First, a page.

Schoolcraft Athletes Play Multiple Sports

2016-06-04 16.19.29
Schoolcraft’s baseball and softball teams won division championships this spring.

By Sean Budlong

Schoolcraft High School has a long history of athletic success. In 2014-2015, the Eagles won the league crown in football, volleyball, baseball, softball, track and field, golf, and wrestling. This year, the football, volleyball, wrestling, and girls basketball teams all have earned championships.

A key ingredient to Schoolcraft’s success is encouraging its student athletes to play multiple sports.

A generation ago, it was common for kids to play a different sport in every season. However we live in a time where kids as young as eight or nine years old “specialize” in sports like soccer, baseball, or gymnastics. Travel seasons start immediately after the high school season ends, and may run right up until the high school tryouts begin the next year.

Schoolcraft seniors Zac Sharp, Jayci Suseland, and Hannah Huysken are examples of three sport student athletes that bring pride to the school both academically and athletically. All three Eagles talked about how playing different sports improved their friendships, leadership qualities, and academic success.

Growing up, Huysken played every sport she could. In her years at SHS, she has played volleyball, basketball, softball, soccer, and track and field.

“I’m a better friend, teammate and leader because of playing different sports,” Huysken explained.

“I decided to play baseball because I had played it growing up, and a lot of my friends play,” Sharp said. “I wanted my final months of school to be having fun playing a sport with friends, but I’ve gotten to know some guys that don’t play football or wrestle. Strange to go to a small school but get to know guys in the last couple of months of my career.”

“Every team has a different personality and chemistry,” Suseland said. “Schoolcraft is small, but I get to know people differently by playing sports with them. That impacts the way we treat each other at school.”

Sharp was a Dream Team defensive back in football and a four-time state tournament wrestler.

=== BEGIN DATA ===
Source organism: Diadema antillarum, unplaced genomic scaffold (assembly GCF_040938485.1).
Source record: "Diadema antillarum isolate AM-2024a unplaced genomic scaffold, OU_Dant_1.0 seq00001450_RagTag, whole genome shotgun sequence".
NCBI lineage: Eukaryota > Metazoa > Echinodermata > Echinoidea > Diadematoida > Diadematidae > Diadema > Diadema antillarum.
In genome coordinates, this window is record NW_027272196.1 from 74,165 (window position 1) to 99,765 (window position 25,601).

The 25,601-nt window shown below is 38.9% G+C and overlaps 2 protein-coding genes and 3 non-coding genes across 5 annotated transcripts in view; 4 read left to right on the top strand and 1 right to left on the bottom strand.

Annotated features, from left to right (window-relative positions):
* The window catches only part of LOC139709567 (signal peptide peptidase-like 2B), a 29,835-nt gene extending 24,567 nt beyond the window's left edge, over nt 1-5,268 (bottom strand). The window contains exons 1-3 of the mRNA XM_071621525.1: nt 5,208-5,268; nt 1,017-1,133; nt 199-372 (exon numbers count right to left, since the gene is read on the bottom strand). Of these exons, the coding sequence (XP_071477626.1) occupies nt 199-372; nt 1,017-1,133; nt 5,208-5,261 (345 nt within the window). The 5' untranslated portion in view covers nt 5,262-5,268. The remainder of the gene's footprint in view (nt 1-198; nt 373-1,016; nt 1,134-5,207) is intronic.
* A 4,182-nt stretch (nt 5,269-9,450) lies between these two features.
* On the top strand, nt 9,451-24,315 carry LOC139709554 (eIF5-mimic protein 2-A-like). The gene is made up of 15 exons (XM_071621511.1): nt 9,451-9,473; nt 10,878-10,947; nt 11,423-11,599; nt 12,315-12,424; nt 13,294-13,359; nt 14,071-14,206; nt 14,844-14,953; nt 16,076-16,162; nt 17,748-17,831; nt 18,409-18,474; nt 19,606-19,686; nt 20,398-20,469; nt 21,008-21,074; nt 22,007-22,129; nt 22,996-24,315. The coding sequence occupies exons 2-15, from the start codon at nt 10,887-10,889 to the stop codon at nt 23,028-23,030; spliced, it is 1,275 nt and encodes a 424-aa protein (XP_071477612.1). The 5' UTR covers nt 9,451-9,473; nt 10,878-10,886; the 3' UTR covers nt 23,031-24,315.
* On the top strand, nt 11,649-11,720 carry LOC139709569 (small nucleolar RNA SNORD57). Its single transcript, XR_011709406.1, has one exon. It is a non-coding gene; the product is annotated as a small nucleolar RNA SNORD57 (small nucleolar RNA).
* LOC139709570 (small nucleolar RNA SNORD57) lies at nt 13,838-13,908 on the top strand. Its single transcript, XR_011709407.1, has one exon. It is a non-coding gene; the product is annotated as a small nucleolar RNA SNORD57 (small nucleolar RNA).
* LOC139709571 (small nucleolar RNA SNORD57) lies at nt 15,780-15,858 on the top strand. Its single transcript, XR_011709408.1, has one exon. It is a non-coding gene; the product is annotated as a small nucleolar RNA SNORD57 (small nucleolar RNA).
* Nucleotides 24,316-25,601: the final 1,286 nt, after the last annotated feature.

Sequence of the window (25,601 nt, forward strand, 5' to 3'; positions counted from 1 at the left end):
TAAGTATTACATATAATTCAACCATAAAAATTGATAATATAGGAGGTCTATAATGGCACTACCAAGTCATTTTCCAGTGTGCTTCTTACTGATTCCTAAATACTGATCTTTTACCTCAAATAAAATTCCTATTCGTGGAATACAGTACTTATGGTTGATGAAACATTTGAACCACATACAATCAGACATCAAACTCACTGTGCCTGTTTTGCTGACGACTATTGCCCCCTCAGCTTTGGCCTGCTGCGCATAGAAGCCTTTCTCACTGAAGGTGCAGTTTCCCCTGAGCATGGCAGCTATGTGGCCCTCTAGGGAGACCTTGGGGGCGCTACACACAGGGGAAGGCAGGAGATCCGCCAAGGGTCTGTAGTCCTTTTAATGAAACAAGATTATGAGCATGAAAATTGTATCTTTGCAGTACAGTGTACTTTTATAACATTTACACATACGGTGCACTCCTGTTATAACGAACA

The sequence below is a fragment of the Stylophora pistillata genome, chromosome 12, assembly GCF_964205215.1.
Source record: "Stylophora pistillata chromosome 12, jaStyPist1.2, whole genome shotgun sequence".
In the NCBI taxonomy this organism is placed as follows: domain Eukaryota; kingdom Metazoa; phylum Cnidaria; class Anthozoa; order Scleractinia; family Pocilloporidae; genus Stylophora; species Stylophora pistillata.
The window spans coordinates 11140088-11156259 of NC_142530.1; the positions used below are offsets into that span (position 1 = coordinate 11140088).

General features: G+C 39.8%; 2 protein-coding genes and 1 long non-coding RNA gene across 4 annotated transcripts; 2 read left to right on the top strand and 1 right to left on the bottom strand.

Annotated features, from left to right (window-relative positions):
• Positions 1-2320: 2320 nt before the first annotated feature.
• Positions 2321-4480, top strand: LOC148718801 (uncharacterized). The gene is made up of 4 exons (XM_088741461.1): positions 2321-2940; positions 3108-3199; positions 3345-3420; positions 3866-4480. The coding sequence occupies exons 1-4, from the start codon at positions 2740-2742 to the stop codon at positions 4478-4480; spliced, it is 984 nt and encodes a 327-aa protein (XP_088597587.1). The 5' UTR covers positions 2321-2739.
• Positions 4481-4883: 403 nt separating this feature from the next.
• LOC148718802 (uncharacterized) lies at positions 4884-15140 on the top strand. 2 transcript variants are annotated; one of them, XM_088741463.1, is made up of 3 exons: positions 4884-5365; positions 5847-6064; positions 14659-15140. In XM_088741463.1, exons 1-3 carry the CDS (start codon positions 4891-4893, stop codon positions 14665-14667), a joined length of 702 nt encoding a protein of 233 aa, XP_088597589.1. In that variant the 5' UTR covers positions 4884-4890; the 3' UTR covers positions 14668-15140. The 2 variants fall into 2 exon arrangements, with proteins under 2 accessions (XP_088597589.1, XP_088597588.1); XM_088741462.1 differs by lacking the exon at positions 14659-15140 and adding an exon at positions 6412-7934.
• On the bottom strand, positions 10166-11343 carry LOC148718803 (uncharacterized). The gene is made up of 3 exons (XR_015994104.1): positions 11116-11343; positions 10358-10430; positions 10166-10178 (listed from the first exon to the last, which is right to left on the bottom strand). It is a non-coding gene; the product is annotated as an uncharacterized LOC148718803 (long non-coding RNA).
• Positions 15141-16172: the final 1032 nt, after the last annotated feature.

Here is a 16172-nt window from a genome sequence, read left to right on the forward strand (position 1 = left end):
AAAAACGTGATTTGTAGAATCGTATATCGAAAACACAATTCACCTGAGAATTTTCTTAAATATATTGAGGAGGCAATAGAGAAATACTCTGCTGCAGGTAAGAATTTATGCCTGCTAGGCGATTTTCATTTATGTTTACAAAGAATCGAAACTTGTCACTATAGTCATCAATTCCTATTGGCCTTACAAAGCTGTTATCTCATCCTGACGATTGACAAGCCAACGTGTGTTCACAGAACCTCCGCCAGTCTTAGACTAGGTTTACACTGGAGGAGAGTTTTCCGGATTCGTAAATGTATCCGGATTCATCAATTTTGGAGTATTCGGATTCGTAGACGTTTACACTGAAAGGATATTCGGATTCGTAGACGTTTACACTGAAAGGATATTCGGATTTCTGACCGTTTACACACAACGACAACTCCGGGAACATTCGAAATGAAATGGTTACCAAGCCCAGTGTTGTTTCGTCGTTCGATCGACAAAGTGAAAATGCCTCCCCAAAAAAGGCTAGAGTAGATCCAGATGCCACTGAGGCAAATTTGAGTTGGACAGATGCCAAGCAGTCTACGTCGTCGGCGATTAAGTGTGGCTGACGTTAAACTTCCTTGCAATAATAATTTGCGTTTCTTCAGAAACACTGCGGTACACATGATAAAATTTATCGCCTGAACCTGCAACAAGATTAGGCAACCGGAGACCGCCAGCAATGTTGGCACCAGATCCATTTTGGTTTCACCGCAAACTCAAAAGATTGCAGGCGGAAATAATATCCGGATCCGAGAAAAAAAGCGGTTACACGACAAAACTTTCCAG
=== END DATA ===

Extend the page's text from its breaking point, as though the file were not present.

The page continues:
Suseland was voted All State in volleyball as both a junior and senior. After a successful basketball season, she is playing a new position, mid field, for the soccer team. Huysken was All State in volleyball, and now leads the soccer team in scoring.

Playing multiple sports forces student athletes to become leaders in different ways. “In volleyball, the team does ‘punishments’ together because we win or lose as a team,” Suseland said. “This wasn’t the norm in soccer, and some of us had to teach this idea to the younger girls.”

Sharp’s father, Darryl, both as a parent and one of his son’s wrestling coaches, saw Zac’s leadership skills develop. “His multiple sports taught multiple skills and called for a different style of leadership,” Darryl explained. “As an individual wrestler, he led through example – showing younger guys how much work it takes to be successful. In football, he was a lot more vocal on the field, making sure his teammates were in the right position before the snap.”

Playing multiple sports does put a strain on free time, and can create academic issues if the students are not disciplined. Sharp, Huysken and Suseland have not allowed their grades to suffer as their athletic careers blossomed. Suseland accepted a volleyball scholarship to Grand Valley State University. Huysken will attend Grace College in the fall and plans to play volleyball. Sharp will study chemical engineering at WMU.

“You learn to study whenever you can,” explained Suseland. “Late nights, early mornings, on the bus. You have to get the school work done.” Huysken agreed, adding “if you are failing your classes you won’t be able to play the sport you love.”

The impact these seniors have is not just on their teams, but also their teammates. Sophomore Kennedy Leighton played varsity volleyball and basketball with Suseland and Huysken, and plays varsity softball. She watched her older brother play multiple sports while at Schoolcraft, and sees the benefits to her future.

“I look up to the older players like Hannah on and off the court,” Leighton said. “I see how different sports let me meet different players, coaches, even the fan bases are different. I am forced to be a better student if I want to stay eligible and continue to play varsity sports.”

Matt Leighton, Kennedy’s father, explained the benefits he has seen with both of his kids playing multiple sports at Schoolcraft. “They have learned the benefits of hard work, persistence and determination,” he said. “Mental toughness can be an asset, and teamwork is essential to success – both in school and life.”

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